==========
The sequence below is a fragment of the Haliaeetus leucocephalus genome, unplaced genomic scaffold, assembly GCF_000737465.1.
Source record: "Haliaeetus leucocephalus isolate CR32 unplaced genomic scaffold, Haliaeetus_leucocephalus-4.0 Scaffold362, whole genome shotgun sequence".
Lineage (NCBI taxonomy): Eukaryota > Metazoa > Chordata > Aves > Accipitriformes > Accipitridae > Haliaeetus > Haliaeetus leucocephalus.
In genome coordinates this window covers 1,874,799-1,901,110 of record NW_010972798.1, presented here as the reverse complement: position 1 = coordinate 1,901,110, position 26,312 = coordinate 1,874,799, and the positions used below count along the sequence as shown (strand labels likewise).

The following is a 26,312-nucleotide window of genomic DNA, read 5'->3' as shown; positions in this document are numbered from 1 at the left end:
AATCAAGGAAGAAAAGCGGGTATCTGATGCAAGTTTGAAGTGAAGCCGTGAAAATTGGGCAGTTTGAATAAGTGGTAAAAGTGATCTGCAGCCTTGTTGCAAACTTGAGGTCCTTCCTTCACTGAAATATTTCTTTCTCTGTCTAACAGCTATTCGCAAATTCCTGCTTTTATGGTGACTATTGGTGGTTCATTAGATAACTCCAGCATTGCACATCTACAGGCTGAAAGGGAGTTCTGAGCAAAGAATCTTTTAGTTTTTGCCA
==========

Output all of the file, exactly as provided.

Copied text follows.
The sequence below is a fragment of the Haliaeetus leucocephalus genome, unplaced genomic scaffold, assembly GCF_000737465.1.
Source record: "Haliaeetus leucocephalus isolate CR32 unplaced genomic scaffold, Haliaeetus_leucocephalus-4.0 Scaffold362, whole genome shotgun sequence".
Lineage (NCBI taxonomy): Eukaryota > Metazoa > Chordata > Aves > Accipitriformes > Accipitridae > Haliaeetus > Haliaeetus leucocephalus.
In genome coordinates this window covers 1,874,799-1,901,110 of record NW_010972798.1, presented here as the reverse complement: position 1 = coordinate 1,901,110, position 26,312 = coordinate 1,874,799, and the positions used below count along the sequence as shown (strand labels likewise).

The following is a 26,312-nucleotide window of genomic DNA, read 5'->3' as shown; positions in this document are numbered from 1 at the left end:
AATCAAGGAAGAAAAGCGGGTATCTGATGCAAGTTTGAAGTGAAGCCGTGAAAATTGGGCAGTTTGAATAAGTGGTAAAAGTGATCTGCAGCCTTGTTGCAAACTTGAGGTCCTTCCTTCACTGAAATATTTCTTTCTCTGTCTAACAGCTATTCGCAAATTCCTGCTTTTATGGTGACTATTGGTGGTTCATTAGATAACTCCAGCATTGCACATCTACAGGCTGAAAGGGAGTTCTGAGCAAAGAATCTTTTAGTTTTTGCCA